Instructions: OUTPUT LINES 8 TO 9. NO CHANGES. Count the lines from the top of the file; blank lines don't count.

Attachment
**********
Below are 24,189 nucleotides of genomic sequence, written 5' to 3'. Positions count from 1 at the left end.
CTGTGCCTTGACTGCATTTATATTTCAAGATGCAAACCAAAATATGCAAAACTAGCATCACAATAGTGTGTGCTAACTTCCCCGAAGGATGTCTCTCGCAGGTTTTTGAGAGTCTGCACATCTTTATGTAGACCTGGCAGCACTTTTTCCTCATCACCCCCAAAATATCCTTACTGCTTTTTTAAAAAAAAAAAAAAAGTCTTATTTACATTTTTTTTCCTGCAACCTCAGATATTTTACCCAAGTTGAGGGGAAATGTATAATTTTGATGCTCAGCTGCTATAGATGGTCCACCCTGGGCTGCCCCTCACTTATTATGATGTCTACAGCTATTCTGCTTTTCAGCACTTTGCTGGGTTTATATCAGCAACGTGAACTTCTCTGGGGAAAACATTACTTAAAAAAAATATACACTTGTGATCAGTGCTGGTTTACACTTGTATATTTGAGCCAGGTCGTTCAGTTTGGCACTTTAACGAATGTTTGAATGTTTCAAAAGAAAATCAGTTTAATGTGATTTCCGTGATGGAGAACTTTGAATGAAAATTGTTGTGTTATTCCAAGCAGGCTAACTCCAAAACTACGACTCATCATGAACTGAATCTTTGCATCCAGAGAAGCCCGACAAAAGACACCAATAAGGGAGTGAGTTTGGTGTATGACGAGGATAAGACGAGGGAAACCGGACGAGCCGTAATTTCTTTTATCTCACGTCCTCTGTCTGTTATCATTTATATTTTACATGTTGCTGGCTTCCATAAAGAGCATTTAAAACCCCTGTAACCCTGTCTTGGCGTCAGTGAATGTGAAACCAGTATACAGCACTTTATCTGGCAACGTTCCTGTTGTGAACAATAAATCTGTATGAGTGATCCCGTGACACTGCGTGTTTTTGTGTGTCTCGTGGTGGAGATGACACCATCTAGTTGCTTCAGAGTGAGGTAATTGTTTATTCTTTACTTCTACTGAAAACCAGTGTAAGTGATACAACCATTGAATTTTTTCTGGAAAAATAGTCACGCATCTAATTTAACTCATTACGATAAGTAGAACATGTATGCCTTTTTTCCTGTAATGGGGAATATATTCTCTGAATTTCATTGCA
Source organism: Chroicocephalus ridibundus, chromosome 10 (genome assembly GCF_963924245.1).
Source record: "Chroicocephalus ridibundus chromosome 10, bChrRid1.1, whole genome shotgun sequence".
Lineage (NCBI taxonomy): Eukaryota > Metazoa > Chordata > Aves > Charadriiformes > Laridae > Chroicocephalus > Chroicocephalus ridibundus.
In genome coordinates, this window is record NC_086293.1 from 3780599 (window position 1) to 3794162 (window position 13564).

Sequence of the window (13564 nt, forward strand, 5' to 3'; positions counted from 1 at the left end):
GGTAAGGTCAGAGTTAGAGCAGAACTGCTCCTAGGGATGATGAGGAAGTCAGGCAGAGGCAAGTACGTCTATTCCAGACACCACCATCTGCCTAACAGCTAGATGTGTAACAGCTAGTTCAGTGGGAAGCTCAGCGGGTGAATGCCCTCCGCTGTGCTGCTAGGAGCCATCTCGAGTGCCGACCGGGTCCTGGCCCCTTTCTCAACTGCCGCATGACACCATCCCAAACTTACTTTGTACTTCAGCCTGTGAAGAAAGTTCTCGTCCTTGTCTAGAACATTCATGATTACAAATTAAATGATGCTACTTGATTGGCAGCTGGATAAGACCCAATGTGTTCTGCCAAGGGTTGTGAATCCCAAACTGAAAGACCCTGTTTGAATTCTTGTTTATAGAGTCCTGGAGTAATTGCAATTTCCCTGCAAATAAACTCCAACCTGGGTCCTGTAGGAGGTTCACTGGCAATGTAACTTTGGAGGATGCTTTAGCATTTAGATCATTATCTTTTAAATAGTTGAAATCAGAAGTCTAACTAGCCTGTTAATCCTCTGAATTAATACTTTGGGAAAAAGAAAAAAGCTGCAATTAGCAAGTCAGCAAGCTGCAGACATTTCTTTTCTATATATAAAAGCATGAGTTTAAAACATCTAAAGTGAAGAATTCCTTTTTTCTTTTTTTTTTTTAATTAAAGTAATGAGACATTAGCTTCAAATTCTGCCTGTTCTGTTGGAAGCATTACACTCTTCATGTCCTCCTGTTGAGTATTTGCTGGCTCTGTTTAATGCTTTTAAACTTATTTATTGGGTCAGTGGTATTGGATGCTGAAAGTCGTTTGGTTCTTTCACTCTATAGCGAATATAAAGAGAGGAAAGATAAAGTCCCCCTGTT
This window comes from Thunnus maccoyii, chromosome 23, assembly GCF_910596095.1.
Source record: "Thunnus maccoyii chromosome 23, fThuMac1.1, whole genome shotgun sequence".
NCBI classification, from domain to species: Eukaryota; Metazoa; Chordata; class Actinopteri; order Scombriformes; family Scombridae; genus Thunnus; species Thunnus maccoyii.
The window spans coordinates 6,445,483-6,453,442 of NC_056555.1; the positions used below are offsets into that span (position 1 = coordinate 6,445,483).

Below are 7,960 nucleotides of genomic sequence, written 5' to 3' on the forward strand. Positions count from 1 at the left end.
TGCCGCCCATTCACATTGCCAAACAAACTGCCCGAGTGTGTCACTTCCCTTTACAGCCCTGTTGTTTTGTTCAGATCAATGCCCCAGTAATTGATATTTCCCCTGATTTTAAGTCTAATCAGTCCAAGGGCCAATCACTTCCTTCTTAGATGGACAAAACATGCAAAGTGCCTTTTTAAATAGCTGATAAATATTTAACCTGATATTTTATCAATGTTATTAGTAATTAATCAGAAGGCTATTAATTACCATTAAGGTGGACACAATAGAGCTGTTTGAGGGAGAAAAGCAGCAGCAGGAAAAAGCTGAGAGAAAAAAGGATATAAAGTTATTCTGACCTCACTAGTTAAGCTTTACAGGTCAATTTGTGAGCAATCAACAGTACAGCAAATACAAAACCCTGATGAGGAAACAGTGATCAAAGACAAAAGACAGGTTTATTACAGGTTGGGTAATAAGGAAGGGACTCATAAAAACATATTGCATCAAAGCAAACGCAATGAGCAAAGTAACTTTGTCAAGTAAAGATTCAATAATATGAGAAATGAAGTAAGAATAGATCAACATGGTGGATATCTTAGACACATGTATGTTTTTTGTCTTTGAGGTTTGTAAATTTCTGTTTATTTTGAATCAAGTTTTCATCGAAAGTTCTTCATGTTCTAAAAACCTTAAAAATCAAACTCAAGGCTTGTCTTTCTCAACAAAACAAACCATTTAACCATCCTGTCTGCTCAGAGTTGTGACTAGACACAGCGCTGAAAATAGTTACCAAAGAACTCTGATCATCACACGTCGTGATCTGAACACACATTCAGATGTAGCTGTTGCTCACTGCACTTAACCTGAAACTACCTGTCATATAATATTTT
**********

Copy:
GGTAAGGTCAGAGTTAGAGCAGAACTGCTCCTAGGGATGATGAGGAAGTCAGGCAGAGGCAAGTACGTCTATTCCAGACACCACCATCTGCCTAACAGCTAGATGTGTAACAGCTAGTTCAGTGGGAAGCTCAGCGGGTGAATGCCCTCCGCTGTGCTGCTAGGAGCCATCTCGAGTGCCGACCGGGTCCTGGCCCCTTTCTCAACTGCCGCATGACACCATCCCAAACTTACTTTGTACTTCAGCCTGTGAAGAAAGTTCTCGTCCTTGTCTAGAACATTCATGATTACAAATTAAATGATGCTACTTGATTGGCAGCTGGATAAGACCCAATGTGTTCTGCCAAGGGTTGTGAATCCCAAACTGAAAGACCCTGTTTGAATTCTTGTTTATAGAGTCCTGGAGTAATTGCAATTTCCCTGCAAATAAACTCCAACCTGGGTCCTGTAGGAGGTTCACTGGCAATGTAACTTTGGAGGATGCTTTAGCATTTAGATCATTATCTTTTAAATAGTTGAAATCAGAAGTCTAACTAGCCTGTTAATCCTCTGAATTAATACTTTGGGAAAAAGAAAAAAGCTGCAATTAGCAAGTCAGCAAGCTGCAGACATTTCTTTTCTATATATAAAAGCATGAGTTTAAAACATCTAAAGTGAAGAATTCCTTTTTTCTTTTTTTTTTTTAATTAAAGTAATGAGACATTAGCTTCAAATTCTGCCTGTTCTGTTGGAAGCATTACACTCTTCATGTCCTCCTGTTGAGTATTTGCTGGCTCTGTTTAATGCTTTTAAACTTATTTATTGGGTCAGTGGTATTGGATGCTGAAAGTCGTTTGGTTCTTTCACTCTATAGCGAATATAAAGAGAGGAAAGATAAAGTCCCCCTGTT
This window comes from Thunnus maccoyii, chromosome 23, assembly GCF_910596095.1.